The probabilistic programming language called Stan is a powerful tools for modeling. It includes numerous distribution functions we can use to model. While it cannot include every conceivable distribution in its available functions, it does enable the next best thing: we can code our own!

The Stan library does not, for example, currently include the three-parameter Weibull distribution. In this tutorial, I’ll code its PDF and CDF to demonstrate coding custom distributions in Stan.

The probability density function of the three-parameter Weibull includes a shape parameter $\eta$ > 0, a scale parameter $\lambda$ > 0, and a location parameter $\theta$ in the following form:

$f(x; \eta, \lambda, \theta) = \eta \lambda (x - \theta) ^{\lambda - 1} \cdot \exp(-\eta(x - \theta) ^ \lambda)$

And the cumulative distribution function fits the following form:

$F(x; \eta, \lambda, \theta) = 1 - \exp(-\eta(x - \theta)^\lambda)$

We can code these in Stan directly, but our most common use-case will be to use the log PDF or log CDF. The log of the above PDF is,

$f_{\log}(x; \eta, \lambda, \theta) = \log(\eta) + \log(\lambda) + (\lambda - 1) \log(x - \theta) - \eta (x - \theta) ^ \lambda$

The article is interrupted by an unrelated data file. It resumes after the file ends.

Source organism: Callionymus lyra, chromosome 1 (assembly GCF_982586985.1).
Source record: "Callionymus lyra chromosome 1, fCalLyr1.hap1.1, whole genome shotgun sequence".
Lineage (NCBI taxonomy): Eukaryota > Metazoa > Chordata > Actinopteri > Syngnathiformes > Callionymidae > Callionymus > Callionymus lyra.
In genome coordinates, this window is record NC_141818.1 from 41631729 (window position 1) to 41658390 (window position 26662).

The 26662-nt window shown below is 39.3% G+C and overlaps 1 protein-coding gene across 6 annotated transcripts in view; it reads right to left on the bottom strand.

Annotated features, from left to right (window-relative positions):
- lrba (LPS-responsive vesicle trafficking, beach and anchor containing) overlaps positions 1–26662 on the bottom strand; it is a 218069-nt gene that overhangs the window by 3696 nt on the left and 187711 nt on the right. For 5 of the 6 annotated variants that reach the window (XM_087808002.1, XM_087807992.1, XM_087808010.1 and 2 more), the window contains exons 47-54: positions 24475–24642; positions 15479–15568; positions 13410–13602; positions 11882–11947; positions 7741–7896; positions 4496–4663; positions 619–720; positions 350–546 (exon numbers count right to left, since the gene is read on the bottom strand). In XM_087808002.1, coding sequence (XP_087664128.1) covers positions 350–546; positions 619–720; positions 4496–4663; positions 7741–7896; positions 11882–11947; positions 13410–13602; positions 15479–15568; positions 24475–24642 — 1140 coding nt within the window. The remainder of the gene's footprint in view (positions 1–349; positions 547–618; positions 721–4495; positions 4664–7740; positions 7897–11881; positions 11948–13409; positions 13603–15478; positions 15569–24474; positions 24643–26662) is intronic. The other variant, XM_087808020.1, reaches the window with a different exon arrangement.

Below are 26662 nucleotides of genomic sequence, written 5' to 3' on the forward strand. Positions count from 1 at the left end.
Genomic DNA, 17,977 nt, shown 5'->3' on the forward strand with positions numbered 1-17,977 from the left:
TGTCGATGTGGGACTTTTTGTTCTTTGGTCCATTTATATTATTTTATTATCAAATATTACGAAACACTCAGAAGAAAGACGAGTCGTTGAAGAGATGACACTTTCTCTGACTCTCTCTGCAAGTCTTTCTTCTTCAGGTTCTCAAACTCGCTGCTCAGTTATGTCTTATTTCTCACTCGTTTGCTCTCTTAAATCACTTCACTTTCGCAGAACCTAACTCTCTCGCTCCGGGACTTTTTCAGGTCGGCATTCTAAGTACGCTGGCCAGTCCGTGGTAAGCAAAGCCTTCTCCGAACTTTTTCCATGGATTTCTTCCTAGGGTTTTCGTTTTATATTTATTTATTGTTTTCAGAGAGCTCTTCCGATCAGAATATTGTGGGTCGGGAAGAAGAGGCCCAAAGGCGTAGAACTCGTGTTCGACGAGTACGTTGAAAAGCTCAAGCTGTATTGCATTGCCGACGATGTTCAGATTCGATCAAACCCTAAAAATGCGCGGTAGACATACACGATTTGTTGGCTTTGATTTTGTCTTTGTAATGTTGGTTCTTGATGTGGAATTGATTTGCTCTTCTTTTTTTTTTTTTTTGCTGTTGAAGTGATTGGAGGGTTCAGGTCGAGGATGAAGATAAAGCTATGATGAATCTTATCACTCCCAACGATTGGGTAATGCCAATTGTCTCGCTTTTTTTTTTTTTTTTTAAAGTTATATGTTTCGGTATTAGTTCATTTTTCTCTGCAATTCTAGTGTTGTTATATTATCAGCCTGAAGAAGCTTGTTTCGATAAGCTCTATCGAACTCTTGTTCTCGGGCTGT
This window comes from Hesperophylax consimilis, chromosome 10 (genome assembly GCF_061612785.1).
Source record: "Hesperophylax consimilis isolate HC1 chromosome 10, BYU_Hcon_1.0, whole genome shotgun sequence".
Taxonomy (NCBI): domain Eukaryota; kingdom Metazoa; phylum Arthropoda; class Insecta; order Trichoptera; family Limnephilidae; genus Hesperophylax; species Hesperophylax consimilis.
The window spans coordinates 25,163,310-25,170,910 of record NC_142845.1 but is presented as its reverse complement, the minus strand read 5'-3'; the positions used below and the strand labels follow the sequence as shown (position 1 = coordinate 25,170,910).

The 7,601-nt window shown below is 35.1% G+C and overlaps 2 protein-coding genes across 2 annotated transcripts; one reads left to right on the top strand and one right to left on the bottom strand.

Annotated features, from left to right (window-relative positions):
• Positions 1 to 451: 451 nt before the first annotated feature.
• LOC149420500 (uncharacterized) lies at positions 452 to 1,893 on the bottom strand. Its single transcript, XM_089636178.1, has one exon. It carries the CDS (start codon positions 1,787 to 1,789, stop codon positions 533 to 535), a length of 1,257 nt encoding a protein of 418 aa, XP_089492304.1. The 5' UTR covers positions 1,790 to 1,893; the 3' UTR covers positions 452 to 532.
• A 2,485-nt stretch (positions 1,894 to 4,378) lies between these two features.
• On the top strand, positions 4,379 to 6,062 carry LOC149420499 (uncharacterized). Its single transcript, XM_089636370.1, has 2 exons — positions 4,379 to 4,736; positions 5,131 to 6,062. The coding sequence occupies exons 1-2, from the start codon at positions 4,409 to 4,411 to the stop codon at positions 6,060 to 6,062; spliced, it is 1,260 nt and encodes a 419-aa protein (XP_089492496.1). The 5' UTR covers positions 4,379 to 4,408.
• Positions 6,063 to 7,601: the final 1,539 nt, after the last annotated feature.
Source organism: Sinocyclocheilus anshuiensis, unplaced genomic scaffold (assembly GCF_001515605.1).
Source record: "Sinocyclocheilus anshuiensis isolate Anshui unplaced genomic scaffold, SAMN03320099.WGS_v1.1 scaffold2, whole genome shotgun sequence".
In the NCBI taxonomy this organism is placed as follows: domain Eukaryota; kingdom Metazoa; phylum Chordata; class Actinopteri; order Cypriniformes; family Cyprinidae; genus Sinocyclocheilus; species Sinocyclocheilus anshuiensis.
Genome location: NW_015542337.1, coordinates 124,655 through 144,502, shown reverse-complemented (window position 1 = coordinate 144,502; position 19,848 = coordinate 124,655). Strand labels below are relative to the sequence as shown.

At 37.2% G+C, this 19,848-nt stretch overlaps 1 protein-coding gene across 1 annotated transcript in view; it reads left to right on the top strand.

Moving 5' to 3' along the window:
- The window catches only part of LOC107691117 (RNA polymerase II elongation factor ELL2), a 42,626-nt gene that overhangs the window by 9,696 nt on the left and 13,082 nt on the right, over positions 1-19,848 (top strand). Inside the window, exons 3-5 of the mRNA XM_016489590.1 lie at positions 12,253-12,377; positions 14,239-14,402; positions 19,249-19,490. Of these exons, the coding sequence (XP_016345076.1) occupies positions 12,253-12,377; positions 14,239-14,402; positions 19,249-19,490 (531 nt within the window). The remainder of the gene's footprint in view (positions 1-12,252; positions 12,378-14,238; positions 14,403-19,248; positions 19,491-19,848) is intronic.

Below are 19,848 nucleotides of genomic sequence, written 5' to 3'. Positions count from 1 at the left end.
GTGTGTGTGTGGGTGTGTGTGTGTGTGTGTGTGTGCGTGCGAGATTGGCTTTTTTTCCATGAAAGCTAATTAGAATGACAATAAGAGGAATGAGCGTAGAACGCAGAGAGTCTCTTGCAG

And the log of the above CDF is,

$F_{\log}(x; \eta, \lambda, \theta) = \eta (x - \theta) ^ \lambda$

The Stan code will read very similarly to the math. We place this code into the beginning of a Stan program in a “block” called functions {}, shown below with the regular and log form of the PDF and CDF:

functions {

real weibull_pdf(data real x, real eta, real lambda, real theta) {
return eta * lambda * (x - theta) ^ (lambda - 1) * exp(-eta * (x - theta) ^ lambda);
}

real weibull_cdf(data real x, real eta, real lambda, real theta) {
return 1 - exp(-eta * (x - theta) ^ lambda);
}

real weibull_lpdf(data real x, real eta, real lambda, real theta) {
return log(eta) + log(lambda) - eta * (x - theta) ^ lambda + (lambda - 1) * log(x - theta);
}

real weibull_lcdf(data real x, real eta, real lambda, real theta) {
return 1 - exp(-eta * (x - theta) ^ lambda);
}

}

That’s the bare minimum to get these working, though I also recommend adding code within the functions to test that x > $\theta$, $\eta$ > 0, and $\lambda$ > 0. We can accomplish that by include an if statement where, if true, we stop the sampling with a reject function.

We may, of course, also vectorize these statements for convenience and efficiency1. Once we have them coded, we can use them just like any other distribution statement in Stan. Happy coding.

Stay curious!

1. If coding them this way, be sure to sum the vector before returning for use when adding it to the log likelihood.↩︎